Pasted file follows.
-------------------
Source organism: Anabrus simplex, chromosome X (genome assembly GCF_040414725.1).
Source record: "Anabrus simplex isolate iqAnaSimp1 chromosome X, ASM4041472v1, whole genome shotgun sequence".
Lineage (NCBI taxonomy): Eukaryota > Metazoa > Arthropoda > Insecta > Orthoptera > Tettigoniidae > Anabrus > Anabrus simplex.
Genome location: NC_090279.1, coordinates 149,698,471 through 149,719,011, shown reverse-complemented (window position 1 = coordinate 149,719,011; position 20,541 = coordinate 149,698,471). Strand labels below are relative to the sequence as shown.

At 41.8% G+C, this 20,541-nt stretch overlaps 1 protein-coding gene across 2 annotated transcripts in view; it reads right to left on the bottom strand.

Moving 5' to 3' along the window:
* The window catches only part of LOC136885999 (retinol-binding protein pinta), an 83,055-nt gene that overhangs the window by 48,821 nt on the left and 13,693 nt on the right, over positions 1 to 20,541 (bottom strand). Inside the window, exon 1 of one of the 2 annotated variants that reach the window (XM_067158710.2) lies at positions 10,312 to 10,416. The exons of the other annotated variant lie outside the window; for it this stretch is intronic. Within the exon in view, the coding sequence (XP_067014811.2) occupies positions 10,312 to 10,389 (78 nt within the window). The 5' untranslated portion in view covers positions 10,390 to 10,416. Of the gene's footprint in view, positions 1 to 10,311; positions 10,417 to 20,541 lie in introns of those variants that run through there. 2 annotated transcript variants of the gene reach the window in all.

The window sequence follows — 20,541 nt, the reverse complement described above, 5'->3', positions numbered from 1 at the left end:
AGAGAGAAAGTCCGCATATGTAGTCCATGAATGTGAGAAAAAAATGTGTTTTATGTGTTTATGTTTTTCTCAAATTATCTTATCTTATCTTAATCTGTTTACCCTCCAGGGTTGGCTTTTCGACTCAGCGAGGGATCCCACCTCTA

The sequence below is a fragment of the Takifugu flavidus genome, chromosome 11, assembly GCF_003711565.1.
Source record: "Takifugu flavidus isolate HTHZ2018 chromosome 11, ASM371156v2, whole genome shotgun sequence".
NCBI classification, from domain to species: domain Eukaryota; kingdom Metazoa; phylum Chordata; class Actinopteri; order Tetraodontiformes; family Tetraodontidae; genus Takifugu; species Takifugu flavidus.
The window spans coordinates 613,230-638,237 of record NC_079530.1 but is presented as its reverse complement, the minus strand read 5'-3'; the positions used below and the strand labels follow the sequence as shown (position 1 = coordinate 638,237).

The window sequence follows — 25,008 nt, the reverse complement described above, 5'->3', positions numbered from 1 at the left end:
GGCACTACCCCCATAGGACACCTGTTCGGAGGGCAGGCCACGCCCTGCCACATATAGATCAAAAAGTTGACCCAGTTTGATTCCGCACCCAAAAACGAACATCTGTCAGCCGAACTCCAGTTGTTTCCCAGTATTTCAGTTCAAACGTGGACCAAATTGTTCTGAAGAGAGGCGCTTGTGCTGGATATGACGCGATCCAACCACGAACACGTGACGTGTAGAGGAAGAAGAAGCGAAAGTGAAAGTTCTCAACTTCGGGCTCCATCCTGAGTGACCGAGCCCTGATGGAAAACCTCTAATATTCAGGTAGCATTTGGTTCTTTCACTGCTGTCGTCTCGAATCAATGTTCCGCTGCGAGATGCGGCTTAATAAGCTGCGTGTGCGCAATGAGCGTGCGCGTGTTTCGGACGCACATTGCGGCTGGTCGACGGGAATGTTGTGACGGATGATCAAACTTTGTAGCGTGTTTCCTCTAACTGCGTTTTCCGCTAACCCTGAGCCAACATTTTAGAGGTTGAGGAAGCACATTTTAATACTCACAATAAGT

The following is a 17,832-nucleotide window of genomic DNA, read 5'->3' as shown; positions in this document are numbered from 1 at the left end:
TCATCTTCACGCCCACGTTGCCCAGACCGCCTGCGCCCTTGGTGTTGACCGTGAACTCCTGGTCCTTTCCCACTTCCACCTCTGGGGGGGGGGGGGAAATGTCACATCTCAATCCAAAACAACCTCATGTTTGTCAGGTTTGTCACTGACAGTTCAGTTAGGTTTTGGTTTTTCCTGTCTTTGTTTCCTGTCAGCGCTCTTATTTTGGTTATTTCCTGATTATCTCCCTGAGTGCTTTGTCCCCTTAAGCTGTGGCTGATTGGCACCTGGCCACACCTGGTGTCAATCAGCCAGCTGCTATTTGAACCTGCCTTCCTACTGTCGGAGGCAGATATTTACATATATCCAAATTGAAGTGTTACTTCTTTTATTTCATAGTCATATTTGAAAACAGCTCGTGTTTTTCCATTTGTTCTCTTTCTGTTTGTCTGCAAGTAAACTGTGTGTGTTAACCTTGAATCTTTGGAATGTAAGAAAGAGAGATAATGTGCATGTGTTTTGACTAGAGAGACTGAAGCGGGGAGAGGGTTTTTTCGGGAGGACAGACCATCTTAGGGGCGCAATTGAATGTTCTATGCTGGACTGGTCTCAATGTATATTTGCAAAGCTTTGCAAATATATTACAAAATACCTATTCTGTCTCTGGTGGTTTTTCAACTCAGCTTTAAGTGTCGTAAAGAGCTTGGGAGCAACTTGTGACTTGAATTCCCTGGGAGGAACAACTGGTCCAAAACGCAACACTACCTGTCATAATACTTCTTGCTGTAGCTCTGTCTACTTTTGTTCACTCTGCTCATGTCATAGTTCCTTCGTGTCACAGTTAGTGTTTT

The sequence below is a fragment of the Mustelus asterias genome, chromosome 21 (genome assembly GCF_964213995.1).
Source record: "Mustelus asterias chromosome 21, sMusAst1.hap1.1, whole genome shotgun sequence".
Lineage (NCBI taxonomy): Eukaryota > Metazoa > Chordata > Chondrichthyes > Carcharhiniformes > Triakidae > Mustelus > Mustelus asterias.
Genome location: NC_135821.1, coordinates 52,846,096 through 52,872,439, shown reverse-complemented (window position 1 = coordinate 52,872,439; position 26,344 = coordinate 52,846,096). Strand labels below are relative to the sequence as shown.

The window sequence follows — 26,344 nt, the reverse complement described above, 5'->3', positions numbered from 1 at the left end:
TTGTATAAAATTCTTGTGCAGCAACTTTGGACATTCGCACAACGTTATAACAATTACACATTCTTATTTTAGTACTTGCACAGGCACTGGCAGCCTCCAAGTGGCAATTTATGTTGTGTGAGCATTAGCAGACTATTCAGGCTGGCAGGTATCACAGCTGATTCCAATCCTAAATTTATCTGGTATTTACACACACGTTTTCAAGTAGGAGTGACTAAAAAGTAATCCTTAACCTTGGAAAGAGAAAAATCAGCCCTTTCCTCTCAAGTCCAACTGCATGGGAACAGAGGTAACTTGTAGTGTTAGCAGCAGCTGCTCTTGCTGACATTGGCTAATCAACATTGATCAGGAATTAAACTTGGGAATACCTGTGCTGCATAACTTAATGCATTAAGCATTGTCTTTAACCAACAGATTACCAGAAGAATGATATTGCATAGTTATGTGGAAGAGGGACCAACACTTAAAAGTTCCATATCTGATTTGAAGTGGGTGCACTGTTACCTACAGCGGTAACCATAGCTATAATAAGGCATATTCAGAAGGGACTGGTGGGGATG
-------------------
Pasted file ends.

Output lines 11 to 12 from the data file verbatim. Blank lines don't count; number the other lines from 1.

Source record: "Takifugu flavidus isolate HTHZ2018 chromosome 11, ASM371156v2, whole genome shotgun sequence".
NCBI classification, from domain to species: domain Eukaryota; kingdom Metazoa; phylum Chordata; class Actinopteri; order Tetraodontiformes; family Tetraodontidae; genus Takifugu; species Takifugu flavidus.